Bill and Melinda Gates Foundation: Grand Challenges – Environmental Niches of Salmonella Typhi (Round 23)Deadline: April 10, 2019
Salmonella enterica ssp. enterica serovar Typhi (S. Typhi) caused an estimated 10 million typhoid cases and 117,000 deaths in 2017 (Global Burden of Disease 2017). S. Typhi strains that are resistant to multiple antibiotics have emerged (Klemm et al. 2018) and are stretching health systems in multiple low- and middle-income settings (Andrews et al. 2018).
The Environmental Niches of Salmonella Typhi Challenge will support projects that examine the environmental niches of S. Typhi. The Foundation is interested in understanding:
- Survival of S. Typhi in the context of the soil and water microbiomes. S. Typhi survives for 3 weeks in the presence of A. castellani, but for no more than 10 days by itself (Frédéric Douesnard-Malo and Daigle 2011). Do interactions with other organisms impact survival of S. Typhi? How do they impact transmissibility of the bacterium?
- Survival of S. Typhi within other organisms. Similar to V. cholerae, which thrives within zooplankton (Lipp, Huq, and Colwell 2002), does S. Typhi interact with aquatic multicellular organisms? If yes, how does this impact the transmission and epidemiology of typhoid?
- Impact of environmental niches on the development of antibiotic resistance in S. Typhi. What is the relative amount of time S. Typhi spends in the environment compared to in infected individuals? How does this impact its exposure to antibiotics, and the development of antibiotic resistance in S. Typhi strains?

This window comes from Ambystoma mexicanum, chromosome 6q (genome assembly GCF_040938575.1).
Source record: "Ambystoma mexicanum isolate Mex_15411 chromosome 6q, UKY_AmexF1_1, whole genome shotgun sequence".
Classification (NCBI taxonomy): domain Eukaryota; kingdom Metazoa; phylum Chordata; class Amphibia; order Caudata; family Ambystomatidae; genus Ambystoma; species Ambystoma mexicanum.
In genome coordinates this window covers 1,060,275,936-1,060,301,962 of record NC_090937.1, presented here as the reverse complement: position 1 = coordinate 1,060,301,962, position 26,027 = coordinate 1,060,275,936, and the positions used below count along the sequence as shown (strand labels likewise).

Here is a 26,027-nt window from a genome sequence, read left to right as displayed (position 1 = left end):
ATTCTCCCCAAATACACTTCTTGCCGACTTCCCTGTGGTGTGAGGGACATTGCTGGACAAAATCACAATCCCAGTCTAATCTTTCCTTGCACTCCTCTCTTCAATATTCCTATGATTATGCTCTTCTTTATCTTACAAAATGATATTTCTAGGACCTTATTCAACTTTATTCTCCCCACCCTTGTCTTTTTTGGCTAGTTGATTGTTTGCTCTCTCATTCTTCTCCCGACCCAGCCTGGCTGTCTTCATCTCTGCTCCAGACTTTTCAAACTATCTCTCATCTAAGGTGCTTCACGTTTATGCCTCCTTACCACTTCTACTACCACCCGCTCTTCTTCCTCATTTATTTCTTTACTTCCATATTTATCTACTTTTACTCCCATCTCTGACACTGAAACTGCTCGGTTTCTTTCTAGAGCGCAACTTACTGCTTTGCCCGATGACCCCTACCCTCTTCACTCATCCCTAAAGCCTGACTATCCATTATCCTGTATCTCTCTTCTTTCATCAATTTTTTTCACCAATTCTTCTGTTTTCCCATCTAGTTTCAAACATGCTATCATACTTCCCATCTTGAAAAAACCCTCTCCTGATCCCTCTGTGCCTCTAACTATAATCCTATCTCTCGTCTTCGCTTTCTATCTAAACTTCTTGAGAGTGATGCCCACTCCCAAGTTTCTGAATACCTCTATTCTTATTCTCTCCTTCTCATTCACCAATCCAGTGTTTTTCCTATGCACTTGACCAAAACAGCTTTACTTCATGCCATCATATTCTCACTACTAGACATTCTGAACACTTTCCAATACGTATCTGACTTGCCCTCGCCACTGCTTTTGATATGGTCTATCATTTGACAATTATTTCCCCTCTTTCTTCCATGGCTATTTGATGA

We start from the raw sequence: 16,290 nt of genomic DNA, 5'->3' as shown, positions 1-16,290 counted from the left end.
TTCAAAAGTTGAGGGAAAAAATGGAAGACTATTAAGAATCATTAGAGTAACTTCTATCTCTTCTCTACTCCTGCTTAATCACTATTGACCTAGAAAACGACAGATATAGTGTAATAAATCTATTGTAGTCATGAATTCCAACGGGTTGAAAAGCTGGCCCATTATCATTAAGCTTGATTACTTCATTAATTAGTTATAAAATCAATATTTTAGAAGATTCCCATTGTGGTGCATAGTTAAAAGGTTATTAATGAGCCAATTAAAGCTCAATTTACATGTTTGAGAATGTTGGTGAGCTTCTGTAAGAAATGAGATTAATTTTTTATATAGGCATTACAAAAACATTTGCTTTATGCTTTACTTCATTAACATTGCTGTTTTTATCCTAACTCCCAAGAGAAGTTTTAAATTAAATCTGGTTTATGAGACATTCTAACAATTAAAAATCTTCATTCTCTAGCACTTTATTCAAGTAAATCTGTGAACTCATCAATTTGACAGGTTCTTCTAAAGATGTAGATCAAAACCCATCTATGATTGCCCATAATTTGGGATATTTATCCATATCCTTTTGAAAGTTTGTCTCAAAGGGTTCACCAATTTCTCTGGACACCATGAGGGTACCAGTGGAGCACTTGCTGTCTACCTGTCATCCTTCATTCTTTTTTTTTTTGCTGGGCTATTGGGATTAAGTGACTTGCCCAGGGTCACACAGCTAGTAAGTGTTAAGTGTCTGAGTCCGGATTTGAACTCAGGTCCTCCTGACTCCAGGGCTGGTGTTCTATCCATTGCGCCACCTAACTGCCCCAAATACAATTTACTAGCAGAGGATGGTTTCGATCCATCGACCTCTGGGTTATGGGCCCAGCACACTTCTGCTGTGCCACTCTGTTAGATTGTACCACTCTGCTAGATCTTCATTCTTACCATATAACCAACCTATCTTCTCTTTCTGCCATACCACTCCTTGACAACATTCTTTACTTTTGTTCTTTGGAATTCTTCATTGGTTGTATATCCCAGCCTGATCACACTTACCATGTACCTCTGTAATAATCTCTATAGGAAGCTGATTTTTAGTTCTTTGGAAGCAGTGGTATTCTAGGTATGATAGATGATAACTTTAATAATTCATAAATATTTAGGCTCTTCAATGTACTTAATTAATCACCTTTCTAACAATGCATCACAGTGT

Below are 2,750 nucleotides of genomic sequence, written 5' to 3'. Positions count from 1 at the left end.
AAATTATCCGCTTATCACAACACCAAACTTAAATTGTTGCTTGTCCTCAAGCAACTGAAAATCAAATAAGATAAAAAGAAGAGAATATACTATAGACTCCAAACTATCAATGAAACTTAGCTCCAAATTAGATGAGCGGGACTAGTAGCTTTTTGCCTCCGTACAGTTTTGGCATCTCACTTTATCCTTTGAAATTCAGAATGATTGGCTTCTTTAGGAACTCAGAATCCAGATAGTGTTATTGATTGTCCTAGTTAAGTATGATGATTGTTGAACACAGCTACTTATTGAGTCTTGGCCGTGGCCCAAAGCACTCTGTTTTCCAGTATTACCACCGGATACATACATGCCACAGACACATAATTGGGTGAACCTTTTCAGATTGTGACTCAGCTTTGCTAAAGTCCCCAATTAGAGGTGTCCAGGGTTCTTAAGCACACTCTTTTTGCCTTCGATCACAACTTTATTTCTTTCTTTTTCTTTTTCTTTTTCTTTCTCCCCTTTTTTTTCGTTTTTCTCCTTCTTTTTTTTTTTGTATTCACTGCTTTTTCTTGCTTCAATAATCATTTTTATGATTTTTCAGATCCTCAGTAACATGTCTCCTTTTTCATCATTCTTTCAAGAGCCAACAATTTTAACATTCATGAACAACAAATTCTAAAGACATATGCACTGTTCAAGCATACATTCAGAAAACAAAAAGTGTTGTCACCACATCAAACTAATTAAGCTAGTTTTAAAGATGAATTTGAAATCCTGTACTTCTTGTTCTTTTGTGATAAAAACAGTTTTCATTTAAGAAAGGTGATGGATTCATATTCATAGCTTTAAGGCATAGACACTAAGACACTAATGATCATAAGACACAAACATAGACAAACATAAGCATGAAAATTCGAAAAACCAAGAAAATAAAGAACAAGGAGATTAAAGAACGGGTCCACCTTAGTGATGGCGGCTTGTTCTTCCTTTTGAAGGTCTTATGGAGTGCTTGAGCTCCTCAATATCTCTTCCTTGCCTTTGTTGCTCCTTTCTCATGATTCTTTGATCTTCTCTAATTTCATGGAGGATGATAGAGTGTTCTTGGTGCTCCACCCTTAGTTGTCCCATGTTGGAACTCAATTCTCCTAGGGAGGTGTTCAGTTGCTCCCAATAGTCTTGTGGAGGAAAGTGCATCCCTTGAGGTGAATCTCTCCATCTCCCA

The Foundation is interested in funding:
- Studies of S. Typhi in the context of soil and water microbiomes, with clear implications for survival, virulence, or antibiotic resistance
- Examining survival of S. Typhi within or in the presence of free-living protozoans
- Examining the role of the environment (soil, water, residual antibiotics) in the development of AMR in S. Typhi
- Transcriptome analysis and mutagenesis of S. Typhi to identify genes associated with particular environmental niches
In all cases, the relevance of findings to the epidemiology of typhoid must be clear
Amount: Awards of $100,000 USD are made in Phase I. Phase I awardees have one opportunity to apply for a follow-on Phase II award of up to $1,000,000.
Eligibility: Foreign and domestic organizations, including nonprofit organizations, for-profit companies, international organizations, government agencies, and academic institutions.